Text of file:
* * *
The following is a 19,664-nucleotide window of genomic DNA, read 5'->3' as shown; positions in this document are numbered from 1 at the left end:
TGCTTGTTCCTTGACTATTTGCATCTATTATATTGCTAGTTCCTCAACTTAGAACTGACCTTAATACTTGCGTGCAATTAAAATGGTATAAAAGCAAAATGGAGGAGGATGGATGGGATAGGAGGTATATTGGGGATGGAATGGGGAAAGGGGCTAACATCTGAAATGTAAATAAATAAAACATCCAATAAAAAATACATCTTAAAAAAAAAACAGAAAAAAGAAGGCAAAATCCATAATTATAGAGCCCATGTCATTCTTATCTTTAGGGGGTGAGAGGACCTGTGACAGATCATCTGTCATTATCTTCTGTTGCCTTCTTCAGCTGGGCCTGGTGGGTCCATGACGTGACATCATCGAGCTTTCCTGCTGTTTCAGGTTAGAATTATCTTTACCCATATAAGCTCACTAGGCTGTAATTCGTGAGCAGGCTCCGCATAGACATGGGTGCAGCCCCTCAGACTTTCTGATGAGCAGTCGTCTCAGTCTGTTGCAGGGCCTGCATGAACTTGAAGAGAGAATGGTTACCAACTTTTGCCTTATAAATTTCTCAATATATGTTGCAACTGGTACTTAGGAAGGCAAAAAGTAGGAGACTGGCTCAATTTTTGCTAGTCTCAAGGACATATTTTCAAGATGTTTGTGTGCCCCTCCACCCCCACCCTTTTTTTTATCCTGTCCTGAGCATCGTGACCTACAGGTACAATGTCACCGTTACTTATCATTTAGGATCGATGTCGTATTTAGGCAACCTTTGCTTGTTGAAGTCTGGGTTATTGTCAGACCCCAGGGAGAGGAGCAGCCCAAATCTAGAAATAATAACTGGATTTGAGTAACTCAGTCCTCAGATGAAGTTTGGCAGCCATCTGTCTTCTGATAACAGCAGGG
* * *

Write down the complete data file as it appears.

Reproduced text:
The following is a 19,664-nucleotide window of genomic DNA, read 5'->3' as shown; positions in this document are numbered from 1 at the left end:
TGCTTGTTCCTTGACTATTTGCATCTATTATATTGCTAGTTCCTCAACTTAGAACTGACCTTAATACTTGCGTGCAATTAAAATGGTATAAAAGCAAAATGGAGGAGGATGGATGGGATAGGAGGTATATTGGGGATGGAATGGGGAAAGGGGCTAACATCTGAAATGTAAATAAATAAAACATCCAATAAAAAATACATCTTAAAAAAAAAACAGAAAAAAGAAGGCAAAATCCATAATTATAGAGCCCATGTCATTCTTATCTTTAGGGGGTGAGAGGACCTGTGACAGATCATCTGTCATTATCTTCTGTTGCCTTCTTCAGCTGGGCCTGGTGGGTCCATGACGTGACATCATCGAGCTTTCCTGCTGTTTCAGGTTAGAATTATCTTTACCCATATAAGCTCACTAGGCTGTAATTCGTGAGCAGGCTCCGCATAGACATGGGTGCAGCCCCTCAGACTTTCTGATGAGCAGTCGTCTCAGTCTGTTGCAGGGCCTGCATGAACTTGAAGAGAGAATGGTTACCAACTTTTGCCTTATAAATTTCTCAATATATGTTGCAACTGGTACTTAGGAAGGCAAAAAGTAGGAGACTGGCTCAATTTTTGCTAGTCTCAAGGACATATTTTCAAGATGTTTGTGTGCCCCTCCACCCCCACCCTTTTTTTTATCCTGTCCTGAGCATCGTGACCTACAGGTACAATGTCACCGTTACTTATCATTTAGGATCGATGTCGTATTTAGGCAACCTTTGCTTGTTGAAGTCTGGGTTATTGTCAGACCCCAGGGAGAGGAGCAGCCCAAATCTAGAAATAATAACTGGATTTGAGTAACTCAGTCCTCAGATGAAGTTTGGCAGCCATCTGTCTTCTGATAACAGCAGGG